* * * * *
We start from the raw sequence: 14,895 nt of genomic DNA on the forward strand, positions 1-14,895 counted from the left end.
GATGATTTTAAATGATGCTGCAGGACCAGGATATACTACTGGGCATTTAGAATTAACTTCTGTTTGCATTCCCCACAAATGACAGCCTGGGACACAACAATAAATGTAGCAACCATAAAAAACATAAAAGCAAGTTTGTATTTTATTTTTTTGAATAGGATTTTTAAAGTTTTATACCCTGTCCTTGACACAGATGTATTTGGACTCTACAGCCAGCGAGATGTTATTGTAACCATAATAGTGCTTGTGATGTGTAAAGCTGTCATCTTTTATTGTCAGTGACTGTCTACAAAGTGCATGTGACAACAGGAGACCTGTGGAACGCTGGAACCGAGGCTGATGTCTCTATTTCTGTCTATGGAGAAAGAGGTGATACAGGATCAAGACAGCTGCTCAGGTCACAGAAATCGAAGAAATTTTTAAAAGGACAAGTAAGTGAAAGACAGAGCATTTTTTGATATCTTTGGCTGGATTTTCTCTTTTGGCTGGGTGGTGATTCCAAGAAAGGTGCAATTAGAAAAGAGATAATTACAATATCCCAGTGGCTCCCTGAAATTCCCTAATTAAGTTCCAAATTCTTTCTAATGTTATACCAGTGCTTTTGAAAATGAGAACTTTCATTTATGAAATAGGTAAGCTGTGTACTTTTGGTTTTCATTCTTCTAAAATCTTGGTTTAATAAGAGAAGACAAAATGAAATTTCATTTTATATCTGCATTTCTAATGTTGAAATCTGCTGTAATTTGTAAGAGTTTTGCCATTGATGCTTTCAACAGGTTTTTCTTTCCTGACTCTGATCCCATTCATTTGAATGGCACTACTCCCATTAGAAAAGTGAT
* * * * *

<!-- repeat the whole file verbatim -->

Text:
We start from the raw sequence: 14,895 nt of genomic DNA on the forward strand, positions 1-14,895 counted from the left end.
GATGATTTTAAATGATGCTGCAGGACCAGGATATACTACTGGGCATTTAGAATTAACTTCTGTTTGCATTCCCCACAAATGACAGCCTGGGACACAACAATAAATGTAGCAACCATAAAAAACATAAAAGCAAGTTTGTATTTTATTTTTTTGAATAGGATTTTTAAAGTTTTATACCCTGTCCTTGACACAGATGTATTTGGACTCTACAGCCAGCGAGATGTTATTGTAACCATAATAGTGCTTGTGATGTGTAAAGCTGTCATCTTTTATTGTCAGTGACTGTCTACAAAGTGCATGTGACAACAGGAGACCTGTGGAACGCTGGAACCGAGGCTGATGTCTCTATTTCTGTCTATGGAGAAAGAGGTGATACAGGATCAAGACAGCTGCTCAGGTCACAGAAATCGAAGAAATTTTTAAAAGGACAAGTAAGTGAAAGACAGAGCATTTTTTGATATCTTTGGCTGGATTTTCTCTTTTGGCTGGGTGGTGATTCCAAGAAAGGTGCAATTAGAAAAGAGATAATTACAATATCCCAGTGGCTCCCTGAAATTCCCTAATTAAGTTCCAAATTCTTTCTAATGTTATACCAGTGCTTTTGAAAATGAGAACTTTCATTTATGAAATAGGTAAGCTGTGTACTTTTGGTTTTCATTCTTCTAAAATCTTGGTTTAATAAGAGAAGACAAAATGAAATTTCATTTTATATCTGCATTTCTAATGTTGAAATCTGCTGTAATTTGTAAGAGTTTTGCCATTGATGCTTTCAACAGGTTTTTCTTTCCTGACTCTGATCCCATTCATTTGAATGGCACTACTCCCATTAGAAAAGTGAT